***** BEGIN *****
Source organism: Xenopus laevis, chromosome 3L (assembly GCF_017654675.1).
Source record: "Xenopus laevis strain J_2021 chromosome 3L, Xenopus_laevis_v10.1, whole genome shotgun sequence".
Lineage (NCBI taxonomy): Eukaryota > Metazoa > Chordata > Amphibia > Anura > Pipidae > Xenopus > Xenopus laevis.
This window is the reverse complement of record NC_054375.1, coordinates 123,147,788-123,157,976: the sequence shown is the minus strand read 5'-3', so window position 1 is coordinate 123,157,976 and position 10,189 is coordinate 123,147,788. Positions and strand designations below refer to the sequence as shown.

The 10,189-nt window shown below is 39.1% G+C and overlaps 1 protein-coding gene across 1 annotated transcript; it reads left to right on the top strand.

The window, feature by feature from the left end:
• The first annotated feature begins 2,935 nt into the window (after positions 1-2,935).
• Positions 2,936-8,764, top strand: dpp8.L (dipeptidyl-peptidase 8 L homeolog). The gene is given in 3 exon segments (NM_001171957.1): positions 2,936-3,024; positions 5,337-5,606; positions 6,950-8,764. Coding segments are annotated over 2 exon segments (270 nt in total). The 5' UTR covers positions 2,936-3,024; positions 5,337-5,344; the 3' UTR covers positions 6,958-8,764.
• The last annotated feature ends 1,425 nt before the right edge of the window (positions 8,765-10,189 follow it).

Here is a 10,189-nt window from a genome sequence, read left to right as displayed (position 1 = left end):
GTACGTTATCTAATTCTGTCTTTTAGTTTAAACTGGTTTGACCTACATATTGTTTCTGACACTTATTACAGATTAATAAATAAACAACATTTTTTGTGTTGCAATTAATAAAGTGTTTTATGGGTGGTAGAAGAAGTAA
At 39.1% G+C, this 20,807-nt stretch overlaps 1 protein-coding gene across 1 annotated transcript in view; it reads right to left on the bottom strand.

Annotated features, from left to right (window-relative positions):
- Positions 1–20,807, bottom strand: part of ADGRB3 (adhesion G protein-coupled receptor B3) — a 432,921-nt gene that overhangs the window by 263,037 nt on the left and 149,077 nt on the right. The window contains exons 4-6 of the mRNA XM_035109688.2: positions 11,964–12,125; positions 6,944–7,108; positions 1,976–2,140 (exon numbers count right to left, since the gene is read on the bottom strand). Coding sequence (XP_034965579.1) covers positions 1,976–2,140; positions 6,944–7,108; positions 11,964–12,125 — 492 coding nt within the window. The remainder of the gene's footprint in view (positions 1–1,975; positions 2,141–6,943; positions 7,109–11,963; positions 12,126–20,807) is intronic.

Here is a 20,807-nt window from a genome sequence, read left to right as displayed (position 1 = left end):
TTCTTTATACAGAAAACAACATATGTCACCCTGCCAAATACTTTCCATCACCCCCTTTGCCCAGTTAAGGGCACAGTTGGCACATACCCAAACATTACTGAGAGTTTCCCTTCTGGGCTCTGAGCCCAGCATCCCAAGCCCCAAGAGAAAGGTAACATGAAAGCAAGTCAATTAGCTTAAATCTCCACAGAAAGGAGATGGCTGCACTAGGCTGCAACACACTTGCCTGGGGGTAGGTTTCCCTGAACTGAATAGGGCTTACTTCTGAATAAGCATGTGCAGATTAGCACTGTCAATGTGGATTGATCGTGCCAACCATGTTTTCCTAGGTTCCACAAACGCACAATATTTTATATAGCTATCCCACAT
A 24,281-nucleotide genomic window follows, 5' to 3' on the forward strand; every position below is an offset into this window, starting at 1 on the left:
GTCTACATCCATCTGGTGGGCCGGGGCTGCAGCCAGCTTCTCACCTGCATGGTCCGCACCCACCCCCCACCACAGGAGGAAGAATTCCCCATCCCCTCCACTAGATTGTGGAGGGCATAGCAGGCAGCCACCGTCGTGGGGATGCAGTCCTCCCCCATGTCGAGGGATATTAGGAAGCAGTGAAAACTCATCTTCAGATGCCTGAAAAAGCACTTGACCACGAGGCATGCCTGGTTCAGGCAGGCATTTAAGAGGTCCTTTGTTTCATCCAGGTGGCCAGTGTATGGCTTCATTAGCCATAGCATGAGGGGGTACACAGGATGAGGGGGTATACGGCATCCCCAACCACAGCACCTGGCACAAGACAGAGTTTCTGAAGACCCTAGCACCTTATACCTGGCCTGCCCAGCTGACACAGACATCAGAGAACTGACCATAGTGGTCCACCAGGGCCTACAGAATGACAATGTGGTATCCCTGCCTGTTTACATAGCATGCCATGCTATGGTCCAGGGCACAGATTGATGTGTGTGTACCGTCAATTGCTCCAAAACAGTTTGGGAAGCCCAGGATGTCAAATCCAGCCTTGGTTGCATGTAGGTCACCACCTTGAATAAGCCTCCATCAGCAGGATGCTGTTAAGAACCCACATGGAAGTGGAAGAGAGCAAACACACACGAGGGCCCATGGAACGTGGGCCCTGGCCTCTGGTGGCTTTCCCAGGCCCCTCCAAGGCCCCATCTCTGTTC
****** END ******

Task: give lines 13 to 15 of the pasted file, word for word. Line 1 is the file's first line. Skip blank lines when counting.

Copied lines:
Annotated features, from left to right (window-relative positions):
- Positions 1–20,807, bottom strand: part of ADGRB3 (adhesion G protein-coupled receptor B3) — a 432,921-nt gene that overhangs the window by 263,037 nt on the left and 149,077 nt on the right. The window contains exons 4-6 of the mRNA XM_035109688.2: positions 11,964–12,125; positions 6,944–7,108; positions 1,976–2,140 (exon numbers count right to left, since the gene is read on the bottom strand). Coding sequence (XP_034965579.1) covers positions 1,976–2,140; positions 6,944–7,108; positions 11,964–12,125 — 492 coding nt within the window. The remainder of the gene's footprint in view (positions 1–1,975; positions 2,141–6,943; positions 7,109–11,963; positions 12,126–20,807) is intronic.

Here is a 20,807-nt window from a genome sequence, read left to right as displayed (position 1 = left end):